Bike Battles: A History of Sharing the American Road by James LonghurstBike Battles: A History of Sharing the American Road by James Longhurst

Bike Battles: A History of Sharing the American Road

byJames Longhurst

Paperback | June 26, 2017

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Americans have been riding bikes for more than a century now. So why are most American cities still so ill-prepared to handle cyclists? James Longhurst, a historian and avid cyclist, tackles that question by tracing the contentious debates between American bike riders, motorists, and pedestrians over the shared road. Bike Battles explores the different ways that Americans have thought about the bicycle through popular songs, merit badge pamphlets, advertising, films, newspapers and sitcoms. Those associations shaped the actions of government and the courts when they intervened in bike policy through lawsuits, traffic control, road building, taxation, rationing, import tariffs, safety education and bike lanes from the 1870s to the 1970s.

Today, cycling in American urban centers remains a challenge as city planners, political pundits, and residents continue to argue over bike lanes, bike-share programs, law enforcement, sustainability, and public safety. Combining fascinating new research from a wide range of sources with a true passion for the topic, Longhurst shows us that these battles are nothing new; in fact they?re simply a continuation of the original battle over who is - and isn?t - welcome on our roads.

Watch the trailer: https://www.youtube.com/watch?v=WNleJ0tDvqg

James Longhurst is associate professor of history at the University of Wisconsin?La Crosse and author of Citizen Environmentalists.
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Title:Bike Battles: A History of Sharing the American RoadFormat:PaperbackDimensions:306 pages, 8 × 5 × 0.68 inPublished:June 26, 2017Publisher:University Of Washington PressLanguage:English

The following ISBNs are associated with this title:

ISBN - 10:0295742666

ISBN - 13:9780295742663

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Table of Contents

Preface

Introduction1. Get Out of the Road!2. The Right Sort of People3. The Rules of the Road4. Victory Bike Battles5. 1950's Syndrome6. Bikes Are Beautiful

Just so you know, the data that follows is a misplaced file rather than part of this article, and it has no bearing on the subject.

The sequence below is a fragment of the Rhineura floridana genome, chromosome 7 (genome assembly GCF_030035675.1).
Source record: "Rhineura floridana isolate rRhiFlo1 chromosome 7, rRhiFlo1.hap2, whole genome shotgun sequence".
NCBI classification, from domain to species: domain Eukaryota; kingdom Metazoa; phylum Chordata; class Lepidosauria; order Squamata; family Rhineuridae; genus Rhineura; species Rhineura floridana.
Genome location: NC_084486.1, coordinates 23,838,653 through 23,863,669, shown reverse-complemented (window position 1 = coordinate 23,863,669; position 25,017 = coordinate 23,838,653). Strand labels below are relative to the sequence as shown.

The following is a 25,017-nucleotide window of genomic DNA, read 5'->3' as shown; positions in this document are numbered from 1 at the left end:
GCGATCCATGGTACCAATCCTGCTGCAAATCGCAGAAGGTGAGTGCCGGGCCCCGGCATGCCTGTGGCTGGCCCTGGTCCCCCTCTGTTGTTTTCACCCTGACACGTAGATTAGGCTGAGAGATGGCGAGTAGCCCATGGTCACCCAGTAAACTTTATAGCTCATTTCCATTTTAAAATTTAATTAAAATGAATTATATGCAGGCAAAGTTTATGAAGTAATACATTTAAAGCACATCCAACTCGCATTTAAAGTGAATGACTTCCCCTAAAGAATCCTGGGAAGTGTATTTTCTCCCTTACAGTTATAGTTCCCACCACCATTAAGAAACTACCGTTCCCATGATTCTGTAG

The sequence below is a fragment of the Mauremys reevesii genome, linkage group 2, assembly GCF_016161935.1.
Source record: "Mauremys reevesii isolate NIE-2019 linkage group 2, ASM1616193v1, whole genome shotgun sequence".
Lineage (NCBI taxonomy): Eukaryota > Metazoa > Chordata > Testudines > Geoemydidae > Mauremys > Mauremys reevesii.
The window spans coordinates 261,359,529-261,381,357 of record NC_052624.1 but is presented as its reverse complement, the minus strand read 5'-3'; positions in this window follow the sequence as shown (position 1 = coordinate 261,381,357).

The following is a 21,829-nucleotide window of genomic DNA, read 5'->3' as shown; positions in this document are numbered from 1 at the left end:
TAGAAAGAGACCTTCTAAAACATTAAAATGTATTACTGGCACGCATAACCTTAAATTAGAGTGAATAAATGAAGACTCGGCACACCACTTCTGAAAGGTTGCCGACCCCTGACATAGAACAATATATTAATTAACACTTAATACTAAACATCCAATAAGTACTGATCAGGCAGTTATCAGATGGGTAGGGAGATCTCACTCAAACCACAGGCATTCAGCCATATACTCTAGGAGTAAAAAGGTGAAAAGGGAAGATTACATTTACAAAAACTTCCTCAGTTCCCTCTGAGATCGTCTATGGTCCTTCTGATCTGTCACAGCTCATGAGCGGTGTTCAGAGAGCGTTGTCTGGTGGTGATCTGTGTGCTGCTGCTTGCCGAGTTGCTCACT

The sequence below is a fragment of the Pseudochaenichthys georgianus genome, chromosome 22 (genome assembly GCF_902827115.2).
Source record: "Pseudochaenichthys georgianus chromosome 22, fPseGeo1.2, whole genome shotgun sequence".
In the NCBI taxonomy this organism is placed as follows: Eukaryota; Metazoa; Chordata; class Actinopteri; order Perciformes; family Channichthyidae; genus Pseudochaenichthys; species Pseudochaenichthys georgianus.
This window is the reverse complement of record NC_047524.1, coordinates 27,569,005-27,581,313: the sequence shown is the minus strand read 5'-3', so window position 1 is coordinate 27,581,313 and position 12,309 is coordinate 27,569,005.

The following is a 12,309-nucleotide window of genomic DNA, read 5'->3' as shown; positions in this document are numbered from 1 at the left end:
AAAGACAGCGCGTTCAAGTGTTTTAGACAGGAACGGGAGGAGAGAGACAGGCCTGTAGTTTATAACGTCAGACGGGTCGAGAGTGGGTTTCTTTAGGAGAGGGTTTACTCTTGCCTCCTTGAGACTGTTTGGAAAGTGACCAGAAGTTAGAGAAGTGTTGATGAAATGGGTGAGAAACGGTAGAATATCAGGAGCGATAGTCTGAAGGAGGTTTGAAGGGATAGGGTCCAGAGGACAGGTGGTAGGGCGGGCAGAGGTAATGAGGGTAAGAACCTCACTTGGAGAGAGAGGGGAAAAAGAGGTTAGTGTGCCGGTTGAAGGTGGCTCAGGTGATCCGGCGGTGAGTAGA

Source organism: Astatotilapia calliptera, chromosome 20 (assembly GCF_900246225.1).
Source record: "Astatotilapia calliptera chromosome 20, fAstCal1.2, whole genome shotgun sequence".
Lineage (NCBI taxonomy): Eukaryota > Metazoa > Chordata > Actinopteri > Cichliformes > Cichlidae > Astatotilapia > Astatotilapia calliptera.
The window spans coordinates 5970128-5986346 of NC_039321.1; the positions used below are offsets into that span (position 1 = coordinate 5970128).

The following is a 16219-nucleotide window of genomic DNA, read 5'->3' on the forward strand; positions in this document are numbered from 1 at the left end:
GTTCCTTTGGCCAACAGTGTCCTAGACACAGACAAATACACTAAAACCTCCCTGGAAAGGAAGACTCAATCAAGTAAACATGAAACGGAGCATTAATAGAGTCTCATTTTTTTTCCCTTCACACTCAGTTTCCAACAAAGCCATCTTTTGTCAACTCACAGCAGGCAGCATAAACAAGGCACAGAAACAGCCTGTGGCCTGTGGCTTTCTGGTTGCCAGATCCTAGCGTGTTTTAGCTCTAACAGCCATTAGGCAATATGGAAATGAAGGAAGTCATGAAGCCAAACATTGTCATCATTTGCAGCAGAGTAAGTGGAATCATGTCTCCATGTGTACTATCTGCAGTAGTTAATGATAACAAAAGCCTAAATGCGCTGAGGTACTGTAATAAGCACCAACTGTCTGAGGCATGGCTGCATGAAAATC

ConclusionAcknowledgmentsNote on Citations and SourcesAbbreviationsNotesSelect BibliographyIndex

Editorial Reviews

Americans have been riding bikes for more than a century now. So why are most American cities still so ill-prepared to handle cyclists? James Longhurst, a historian and avid cyclist, tackles that question by tracing the contentious debates between American bike riders, motorists, and pedestrians over the shared road. Bike Battles explores the different ways that Americans have thought about the bicycle through popular songs, merit badge pamphlets, advertising, films, newspapers and sitcoms. Those associations shaped the actions of government and the courts when they intervened in bike policy through lawsuits, traffic control, road building, taxation, rationing, import tariffs, safety education and bike lanes from the 1870s to the 1970s.Today, cycling in American urban centers remains a challenge as city planners, political pundits, and residents continue to argue over bike lanes, bike-share programs, law enforcement, sustainability, and public safety. Combining fascinating new research from a wide range of sources with a true passion for the topic, Longhurst shows us that these battles are nothing new; in fact they?re simply a continuation of the original battle over who is - and isn?t - welcome on our roads.Watch the trailer: https://www.youtube.com/watch?v=WNleJ0tDvqgBike Battles offers a significant contribution to both the growing literature on the history of American bicycling and the immense, well-established literature on urban policymaking. It is scholarship written by a sophisticated historian who draws on sources ranging from the traditional to the wonderfully unusual in order to shed light on the changing history of bicycling?s place in American cities. - Christopher Wells, author of Car Country